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  2. I noticed your hair in the photo first and thought, “wow, great hair” then read the post – now I’m totally fascinated by this! Your hair looks amazing! I use an organic shampoo and I think it’s made my hair nicer than before I used it but I would never have thought to go the extra step. I’m not sure I have the patience to get through the greasy stage! Your hair does look really great though and nice to read a post on something I’ve not heard of before, really interesting! #MarvMondays

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    1. I actually didnt get a greasy stage, so i think the trick is to reduce the amount you are washing with shampoo gradually first, rather than going cold turkey. It is a bit more effort. But you wash it less so it evens out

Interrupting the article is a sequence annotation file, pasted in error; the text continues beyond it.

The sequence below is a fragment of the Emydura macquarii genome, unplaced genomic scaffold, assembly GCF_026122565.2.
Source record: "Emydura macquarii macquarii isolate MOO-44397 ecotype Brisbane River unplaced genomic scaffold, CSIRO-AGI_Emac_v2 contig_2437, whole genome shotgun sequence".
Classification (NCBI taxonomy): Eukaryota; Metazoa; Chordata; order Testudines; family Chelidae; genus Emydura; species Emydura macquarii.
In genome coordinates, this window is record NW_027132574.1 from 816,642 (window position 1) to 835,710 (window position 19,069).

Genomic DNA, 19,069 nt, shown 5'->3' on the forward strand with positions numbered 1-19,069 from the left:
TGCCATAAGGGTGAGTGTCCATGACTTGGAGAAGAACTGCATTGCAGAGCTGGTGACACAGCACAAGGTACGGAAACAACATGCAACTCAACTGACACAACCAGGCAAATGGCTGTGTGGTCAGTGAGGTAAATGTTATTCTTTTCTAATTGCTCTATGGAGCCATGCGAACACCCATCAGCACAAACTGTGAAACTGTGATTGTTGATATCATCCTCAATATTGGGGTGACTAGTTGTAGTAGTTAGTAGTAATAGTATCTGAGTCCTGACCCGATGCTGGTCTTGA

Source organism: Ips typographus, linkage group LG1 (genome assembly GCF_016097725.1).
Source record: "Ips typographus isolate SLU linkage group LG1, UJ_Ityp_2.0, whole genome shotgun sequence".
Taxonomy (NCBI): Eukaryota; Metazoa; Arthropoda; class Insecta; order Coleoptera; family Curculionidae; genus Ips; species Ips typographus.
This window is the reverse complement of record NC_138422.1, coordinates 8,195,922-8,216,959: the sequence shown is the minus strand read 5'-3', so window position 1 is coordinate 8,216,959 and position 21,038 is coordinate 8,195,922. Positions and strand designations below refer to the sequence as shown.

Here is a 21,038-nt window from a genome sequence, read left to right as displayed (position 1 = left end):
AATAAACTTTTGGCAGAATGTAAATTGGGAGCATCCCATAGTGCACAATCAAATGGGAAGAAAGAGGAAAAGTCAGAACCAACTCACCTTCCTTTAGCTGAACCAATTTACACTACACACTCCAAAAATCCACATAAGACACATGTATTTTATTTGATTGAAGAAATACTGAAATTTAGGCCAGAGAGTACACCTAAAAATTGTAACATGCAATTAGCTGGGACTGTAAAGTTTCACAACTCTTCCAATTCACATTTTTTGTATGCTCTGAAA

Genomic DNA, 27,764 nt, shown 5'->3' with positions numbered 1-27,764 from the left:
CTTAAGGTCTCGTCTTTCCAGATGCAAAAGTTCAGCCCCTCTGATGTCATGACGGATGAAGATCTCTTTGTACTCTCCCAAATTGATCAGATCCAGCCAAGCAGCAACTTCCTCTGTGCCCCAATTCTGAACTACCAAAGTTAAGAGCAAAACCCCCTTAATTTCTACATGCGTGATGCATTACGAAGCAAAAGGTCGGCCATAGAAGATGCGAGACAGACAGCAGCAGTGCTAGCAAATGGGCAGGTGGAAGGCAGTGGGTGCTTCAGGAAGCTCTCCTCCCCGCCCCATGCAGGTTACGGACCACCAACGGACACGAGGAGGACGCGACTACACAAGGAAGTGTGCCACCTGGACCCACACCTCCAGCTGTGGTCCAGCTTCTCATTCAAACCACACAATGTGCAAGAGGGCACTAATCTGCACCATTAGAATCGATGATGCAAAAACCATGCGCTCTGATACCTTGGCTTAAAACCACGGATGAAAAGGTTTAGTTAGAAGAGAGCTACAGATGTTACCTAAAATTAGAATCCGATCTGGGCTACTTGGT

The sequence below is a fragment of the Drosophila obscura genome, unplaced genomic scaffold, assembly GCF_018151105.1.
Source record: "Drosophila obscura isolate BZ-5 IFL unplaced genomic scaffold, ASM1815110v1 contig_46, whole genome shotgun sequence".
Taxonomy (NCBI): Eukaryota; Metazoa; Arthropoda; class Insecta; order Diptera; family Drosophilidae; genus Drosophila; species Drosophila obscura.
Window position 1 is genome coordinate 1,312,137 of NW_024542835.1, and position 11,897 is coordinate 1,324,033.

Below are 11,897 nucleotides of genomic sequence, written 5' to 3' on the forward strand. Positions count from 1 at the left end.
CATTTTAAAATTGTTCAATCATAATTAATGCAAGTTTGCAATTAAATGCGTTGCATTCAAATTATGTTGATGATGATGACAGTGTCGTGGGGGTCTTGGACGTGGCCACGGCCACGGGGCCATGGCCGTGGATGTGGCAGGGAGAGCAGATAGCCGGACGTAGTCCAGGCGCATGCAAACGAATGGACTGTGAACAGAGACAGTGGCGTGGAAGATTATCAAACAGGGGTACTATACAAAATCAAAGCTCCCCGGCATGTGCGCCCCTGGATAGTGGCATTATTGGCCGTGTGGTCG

Liked by 1 person

  3. Genius! I would never have considered using applesauce on my hair? My toddler on the other hand is already converted and generally very much ok with all dinner items being rubbed into his hair. Hmmmf.

    Great idea and your hair looks fab in the pic.

    Dawn x
    #marvmondays

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  4. I admire your resourcefulness and thrift, but am not sure I’m going to copy you. My short unruly hair might not do well on a similar regime … But your hair does look amazing!